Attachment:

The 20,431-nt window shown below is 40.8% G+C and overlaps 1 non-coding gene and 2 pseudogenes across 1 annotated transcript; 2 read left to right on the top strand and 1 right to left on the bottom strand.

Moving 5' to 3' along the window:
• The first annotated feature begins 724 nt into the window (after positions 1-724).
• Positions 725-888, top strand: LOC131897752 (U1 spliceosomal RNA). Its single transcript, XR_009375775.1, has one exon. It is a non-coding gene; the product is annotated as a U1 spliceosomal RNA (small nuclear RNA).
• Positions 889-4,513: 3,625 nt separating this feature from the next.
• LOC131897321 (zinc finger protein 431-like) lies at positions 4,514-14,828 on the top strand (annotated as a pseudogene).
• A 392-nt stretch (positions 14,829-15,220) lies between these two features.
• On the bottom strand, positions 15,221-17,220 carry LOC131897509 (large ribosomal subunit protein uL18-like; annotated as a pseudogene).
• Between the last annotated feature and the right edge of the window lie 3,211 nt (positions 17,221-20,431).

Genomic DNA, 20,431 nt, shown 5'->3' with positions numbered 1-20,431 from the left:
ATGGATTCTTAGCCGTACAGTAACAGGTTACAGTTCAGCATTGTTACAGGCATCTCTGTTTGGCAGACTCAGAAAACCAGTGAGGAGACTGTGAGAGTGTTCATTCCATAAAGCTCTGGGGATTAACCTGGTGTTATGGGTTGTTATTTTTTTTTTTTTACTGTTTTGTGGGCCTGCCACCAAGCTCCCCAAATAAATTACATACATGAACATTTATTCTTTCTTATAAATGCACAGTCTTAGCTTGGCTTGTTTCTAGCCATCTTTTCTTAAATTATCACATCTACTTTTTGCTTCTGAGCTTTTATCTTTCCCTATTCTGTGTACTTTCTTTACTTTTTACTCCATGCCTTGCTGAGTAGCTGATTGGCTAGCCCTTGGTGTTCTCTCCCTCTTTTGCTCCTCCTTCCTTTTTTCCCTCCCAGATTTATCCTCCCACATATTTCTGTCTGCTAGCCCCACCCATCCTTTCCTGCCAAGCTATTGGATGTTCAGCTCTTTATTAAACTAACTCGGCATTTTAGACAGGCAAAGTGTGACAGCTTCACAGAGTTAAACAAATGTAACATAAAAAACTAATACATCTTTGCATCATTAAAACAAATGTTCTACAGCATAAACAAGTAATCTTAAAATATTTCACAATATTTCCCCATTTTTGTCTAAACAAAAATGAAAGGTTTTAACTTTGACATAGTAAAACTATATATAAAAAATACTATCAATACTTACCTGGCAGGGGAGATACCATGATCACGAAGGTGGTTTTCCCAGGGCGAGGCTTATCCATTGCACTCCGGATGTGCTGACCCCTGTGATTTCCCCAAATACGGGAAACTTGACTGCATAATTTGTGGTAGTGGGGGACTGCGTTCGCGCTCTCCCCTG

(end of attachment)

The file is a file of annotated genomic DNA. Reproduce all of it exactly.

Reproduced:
The 20,431-nt window shown below is 40.8% G+C and overlaps 1 non-coding gene and 2 pseudogenes across 1 annotated transcript; 2 read left to right on the top strand and 1 right to left on the bottom strand.

Moving 5' to 3' along the window:
• The first annotated feature begins 724 nt into the window (after positions 1-724).
• Positions 725-888, top strand: LOC131897752 (U1 spliceosomal RNA). Its single transcript, XR_009375775.1, has one exon. It is a non-coding gene; the product is annotated as a U1 spliceosomal RNA (small nuclear RNA).
• Positions 889-4,513: 3,625 nt separating this feature from the next.
• LOC131897321 (zinc finger protein 431-like) lies at positions 4,514-14,828 on the top strand (annotated as a pseudogene).
• A 392-nt stretch (positions 14,829-15,220) lies between these two features.
• On the bottom strand, positions 15,221-17,220 carry LOC131897509 (large ribosomal subunit protein uL18-like; annotated as a pseudogene).
• Between the last annotated feature and the right edge of the window lie 3,211 nt (positions 17,221-20,431).

Genomic DNA, 20,431 nt, shown 5'->3' with positions numbered 1-20,431 from the left:
ATGGATTCTTAGCCGTACAGTAACAGGTTACAGTTCAGCATTGTTACAGGCATCTCTGTTTGGCAGACTCAGAAAACCAGTGAGGAGACTGTGAGAGTGTTCATTCCATAAAGCTCTGGGGATTAACCTGGTGTTATGGGTTGTTATTTTTTTTTTTTTACTGTTTTGTGGGCCTGCCACCAAGCTCCCCAAATAAATTACATACATGAACATTTATTCTTTCTTATAAATGCACAGTCTTAGCTTGGCTTGTTTCTAGCCATCTTTTCTTAAATTATCACATCTACTTTTTGCTTCTGAGCTTTTATCTTTCCCTATTCTGTGTACTTTCTTTACTTTTTACTCCATGCCTTGCTGAGTAGCTGATTGGCTAGCCCTTGGTGTTCTCTCCCTCTTTTGCTCCTCCTTCCTTTTTTCCCTCCCAGATTTATCCTCCCACATATTTCTGTCTGCTAGCCCCACCCATCCTTTCCTGCCAAGCTATTGGATGTTCAGCTCTTTATTAAACTAACTCGGCATTTTAGACAGGCAAAGTGTGACAGCTTCACAGAGTTAAACAAATGTAACATAAAAAACTAATACATCTTTGCATCATTAAAACAAATGTTCTACAGCATAAACAAGTAATCTTAAAATATTTCACAATATTTCCCCATTTTTGTCTAAACAAAAATGAAAGGTTTTAACTTTGACATAGTAAAACTATATATAAAAAATACTATCAATACTTACCTGGCAGGGGAGATACCATGATCACGAAGGTGGTTTTCCCAGGGCGAGGCTTATCCATTGCACTCCGGATGTGCTGACCCCTGTGATTTCCCCAAATACGGGAAACTTGACTGCATAATTTGTGGTAGTGGGGGACTGCGTTCGCGCTCTCCCCTG